I just finished reading "Broken Mary." You should read it, too.
When I was in high school, music was a HUGE part of my life. However, I depended on my friends being able to scout out the really good stuff: the Ramones, Bruce Springsteen, U2. I lived in a rural area, and the only radio station my mom and dad listened to was WJR out of Detroit. Yeah...
Then I got to college, and my new friends introduced me to WLAV out of Grand Rapids. It was the mid 1980s, and great music seemed to be everywhere - and LAV had it all.
Kevin Matthews was the morning guy. He was raunchy and risky and funny and clearly loved the music. His fans were "Kevheads" and they were wildly devoted to him.
It's more than 30 years later, and LAV still gets played in my house. It's different now: "classic rock" which sort of translates into "stuff you listened to 30 years ago." My tastes and sense of music has changed and broadened, but LAV is still there.
But Matthews isn't. He was diagnosed with MS a few years back. I remember my husband telling me. It was like hearing one of your favorite cousins was sick. I had a family member with MS, and knew how devastating it could be. And Matthews was off the air.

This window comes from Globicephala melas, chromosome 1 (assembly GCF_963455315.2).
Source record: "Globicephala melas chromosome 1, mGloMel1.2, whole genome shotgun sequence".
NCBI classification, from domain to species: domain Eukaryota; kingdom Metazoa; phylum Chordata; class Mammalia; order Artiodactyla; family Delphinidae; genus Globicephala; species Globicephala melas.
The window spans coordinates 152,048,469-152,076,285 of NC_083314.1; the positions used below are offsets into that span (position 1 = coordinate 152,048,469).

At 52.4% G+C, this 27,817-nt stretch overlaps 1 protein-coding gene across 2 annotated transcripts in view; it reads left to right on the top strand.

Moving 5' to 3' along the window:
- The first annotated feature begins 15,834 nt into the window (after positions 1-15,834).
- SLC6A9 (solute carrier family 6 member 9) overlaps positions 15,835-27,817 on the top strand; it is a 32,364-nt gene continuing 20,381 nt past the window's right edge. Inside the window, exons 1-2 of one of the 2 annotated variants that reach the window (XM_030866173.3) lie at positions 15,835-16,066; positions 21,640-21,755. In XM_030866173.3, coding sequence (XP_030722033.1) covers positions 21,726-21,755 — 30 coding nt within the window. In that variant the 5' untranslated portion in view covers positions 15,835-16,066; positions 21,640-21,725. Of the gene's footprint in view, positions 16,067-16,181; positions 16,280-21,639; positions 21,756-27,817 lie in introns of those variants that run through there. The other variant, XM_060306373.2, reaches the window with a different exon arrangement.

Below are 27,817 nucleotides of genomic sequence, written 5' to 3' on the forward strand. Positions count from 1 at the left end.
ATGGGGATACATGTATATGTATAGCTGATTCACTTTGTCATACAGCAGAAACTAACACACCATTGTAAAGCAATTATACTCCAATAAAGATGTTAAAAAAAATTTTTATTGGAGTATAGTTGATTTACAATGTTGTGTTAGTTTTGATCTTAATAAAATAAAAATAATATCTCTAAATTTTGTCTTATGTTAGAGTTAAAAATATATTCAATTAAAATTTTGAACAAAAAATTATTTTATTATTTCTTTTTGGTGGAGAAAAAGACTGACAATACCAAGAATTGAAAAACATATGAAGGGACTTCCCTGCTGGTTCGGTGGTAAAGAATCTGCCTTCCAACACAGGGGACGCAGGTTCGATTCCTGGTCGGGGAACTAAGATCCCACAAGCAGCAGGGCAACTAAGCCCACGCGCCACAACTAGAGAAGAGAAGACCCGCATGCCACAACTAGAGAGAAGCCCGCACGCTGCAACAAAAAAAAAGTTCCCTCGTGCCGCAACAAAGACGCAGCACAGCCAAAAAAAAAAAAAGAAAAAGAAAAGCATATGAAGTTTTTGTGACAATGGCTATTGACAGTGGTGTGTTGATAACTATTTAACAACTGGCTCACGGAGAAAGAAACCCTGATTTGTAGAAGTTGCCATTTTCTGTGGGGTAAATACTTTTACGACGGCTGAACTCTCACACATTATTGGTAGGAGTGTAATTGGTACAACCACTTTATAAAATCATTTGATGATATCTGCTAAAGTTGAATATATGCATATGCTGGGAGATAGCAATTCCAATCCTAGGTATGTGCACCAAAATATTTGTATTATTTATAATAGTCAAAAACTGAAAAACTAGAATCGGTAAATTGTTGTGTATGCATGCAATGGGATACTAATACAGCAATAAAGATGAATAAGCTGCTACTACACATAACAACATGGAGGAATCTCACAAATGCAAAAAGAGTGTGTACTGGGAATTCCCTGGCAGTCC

Then one morning, not too long ago, I had the morning news on while I was getting ready for work. And there was Matthews. And he was talking about God. And Mary. And being Catholic. and my beloved Franciscan Sisters of the Eucharist. WHAT??
He was talking about his journey of faith, one that zigged and zagged and plummeted and rose again from a dumpster (literally.) You should read his book.
I will tell you one funny thing. One of the Franciscan Sisters, whom I know well, teaches at a local university. She is a scholar - loves Shakespeare and the works of the English poets like Donne. And she wrote the foreword as editor to Matthews book.
As I mentioned before, Matthews show was raunchy. And in the telling of his story, he (politely as possible) had to acknowledge some of that. I had a picture in my head of him struggling to find a way to say certain things in a manner that would not cause his nun-editor a heart attack. Now, again, I know her well, and I know she is not one to shock easily, but I felt a bit sorry for Matthews. I'm sure he thought he was going to make this poor little nun collapse in horror.
Go get the book. Then share it with someone. It's a great little book.